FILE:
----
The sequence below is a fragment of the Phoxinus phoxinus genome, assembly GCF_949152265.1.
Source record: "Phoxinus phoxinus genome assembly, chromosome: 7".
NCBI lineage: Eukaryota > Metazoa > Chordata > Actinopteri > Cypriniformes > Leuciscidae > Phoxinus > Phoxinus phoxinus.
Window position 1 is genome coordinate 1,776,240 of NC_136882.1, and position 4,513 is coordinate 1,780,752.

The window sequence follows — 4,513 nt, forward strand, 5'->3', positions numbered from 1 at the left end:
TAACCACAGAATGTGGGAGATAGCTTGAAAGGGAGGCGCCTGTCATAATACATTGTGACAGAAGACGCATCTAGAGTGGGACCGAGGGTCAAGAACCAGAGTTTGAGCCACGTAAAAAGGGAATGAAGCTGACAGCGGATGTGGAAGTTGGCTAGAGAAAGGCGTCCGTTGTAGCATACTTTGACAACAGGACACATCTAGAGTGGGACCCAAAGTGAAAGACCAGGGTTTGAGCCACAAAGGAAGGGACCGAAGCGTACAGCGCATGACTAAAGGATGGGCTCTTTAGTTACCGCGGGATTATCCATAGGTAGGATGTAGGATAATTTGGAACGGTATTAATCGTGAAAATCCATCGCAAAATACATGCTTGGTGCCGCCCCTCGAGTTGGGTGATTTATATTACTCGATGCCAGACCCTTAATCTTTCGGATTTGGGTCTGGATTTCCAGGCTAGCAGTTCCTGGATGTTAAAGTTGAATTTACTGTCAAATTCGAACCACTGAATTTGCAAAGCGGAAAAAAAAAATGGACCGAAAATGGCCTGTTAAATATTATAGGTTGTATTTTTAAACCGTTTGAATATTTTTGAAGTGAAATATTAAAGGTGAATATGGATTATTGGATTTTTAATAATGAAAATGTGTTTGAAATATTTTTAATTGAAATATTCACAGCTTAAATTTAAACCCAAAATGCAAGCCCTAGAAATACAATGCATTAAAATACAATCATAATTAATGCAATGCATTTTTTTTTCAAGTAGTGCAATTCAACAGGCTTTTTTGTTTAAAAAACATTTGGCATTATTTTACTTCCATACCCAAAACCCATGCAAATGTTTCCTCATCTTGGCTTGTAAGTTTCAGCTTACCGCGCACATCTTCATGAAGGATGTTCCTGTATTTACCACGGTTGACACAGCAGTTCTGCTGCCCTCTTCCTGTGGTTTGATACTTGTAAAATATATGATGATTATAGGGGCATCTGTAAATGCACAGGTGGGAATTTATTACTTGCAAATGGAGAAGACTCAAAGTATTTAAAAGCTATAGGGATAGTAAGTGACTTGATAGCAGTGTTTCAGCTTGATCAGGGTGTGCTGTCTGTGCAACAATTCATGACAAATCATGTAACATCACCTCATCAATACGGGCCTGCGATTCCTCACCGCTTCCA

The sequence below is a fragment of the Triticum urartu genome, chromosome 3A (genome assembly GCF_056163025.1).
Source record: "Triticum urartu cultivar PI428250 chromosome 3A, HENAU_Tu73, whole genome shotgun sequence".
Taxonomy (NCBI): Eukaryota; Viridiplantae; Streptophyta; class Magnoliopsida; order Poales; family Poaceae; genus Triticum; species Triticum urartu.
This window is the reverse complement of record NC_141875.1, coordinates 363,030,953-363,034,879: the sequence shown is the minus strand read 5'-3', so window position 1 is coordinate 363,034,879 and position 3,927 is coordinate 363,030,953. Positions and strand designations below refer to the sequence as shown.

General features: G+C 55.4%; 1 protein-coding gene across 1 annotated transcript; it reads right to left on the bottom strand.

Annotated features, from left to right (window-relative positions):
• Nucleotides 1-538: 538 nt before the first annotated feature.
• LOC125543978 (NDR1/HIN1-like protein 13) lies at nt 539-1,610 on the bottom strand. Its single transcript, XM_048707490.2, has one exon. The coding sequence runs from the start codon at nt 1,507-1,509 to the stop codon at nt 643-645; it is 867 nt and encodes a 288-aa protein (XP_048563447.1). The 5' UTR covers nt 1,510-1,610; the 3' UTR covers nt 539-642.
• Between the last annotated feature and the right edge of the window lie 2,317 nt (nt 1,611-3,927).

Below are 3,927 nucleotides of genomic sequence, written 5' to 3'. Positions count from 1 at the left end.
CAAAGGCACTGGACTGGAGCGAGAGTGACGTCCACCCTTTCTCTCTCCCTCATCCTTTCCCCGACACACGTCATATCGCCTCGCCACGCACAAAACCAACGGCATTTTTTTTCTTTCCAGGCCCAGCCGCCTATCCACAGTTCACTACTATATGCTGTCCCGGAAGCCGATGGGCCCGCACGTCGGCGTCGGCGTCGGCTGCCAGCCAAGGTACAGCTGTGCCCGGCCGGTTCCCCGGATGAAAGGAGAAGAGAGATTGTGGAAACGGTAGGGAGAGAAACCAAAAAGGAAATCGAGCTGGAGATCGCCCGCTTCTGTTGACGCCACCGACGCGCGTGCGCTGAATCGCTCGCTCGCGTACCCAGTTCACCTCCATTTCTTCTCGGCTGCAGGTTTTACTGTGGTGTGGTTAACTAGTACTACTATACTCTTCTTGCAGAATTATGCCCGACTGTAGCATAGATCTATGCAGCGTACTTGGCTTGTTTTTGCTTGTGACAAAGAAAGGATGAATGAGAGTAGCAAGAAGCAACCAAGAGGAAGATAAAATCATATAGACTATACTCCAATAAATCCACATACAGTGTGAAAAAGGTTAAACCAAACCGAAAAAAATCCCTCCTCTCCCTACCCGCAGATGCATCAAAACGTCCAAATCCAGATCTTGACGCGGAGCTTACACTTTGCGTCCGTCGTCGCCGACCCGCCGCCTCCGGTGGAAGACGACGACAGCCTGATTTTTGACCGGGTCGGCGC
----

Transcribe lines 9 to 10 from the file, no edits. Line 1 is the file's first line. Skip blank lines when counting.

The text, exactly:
Taxonomy (NCBI): Eukaryota; Viridiplantae; Streptophyta; class Magnoliopsida; order Poales; family Poaceae; genus Triticum; species Triticum urartu.
This window is the reverse complement of record NC_141875.1, coordinates 363,030,953-363,034,879: the sequence shown is the minus strand read 5'-3', so window position 1 is coordinate 363,034,879 and position 3,927 is coordinate 363,030,953. Positions and strand designations below refer to the sequence as shown.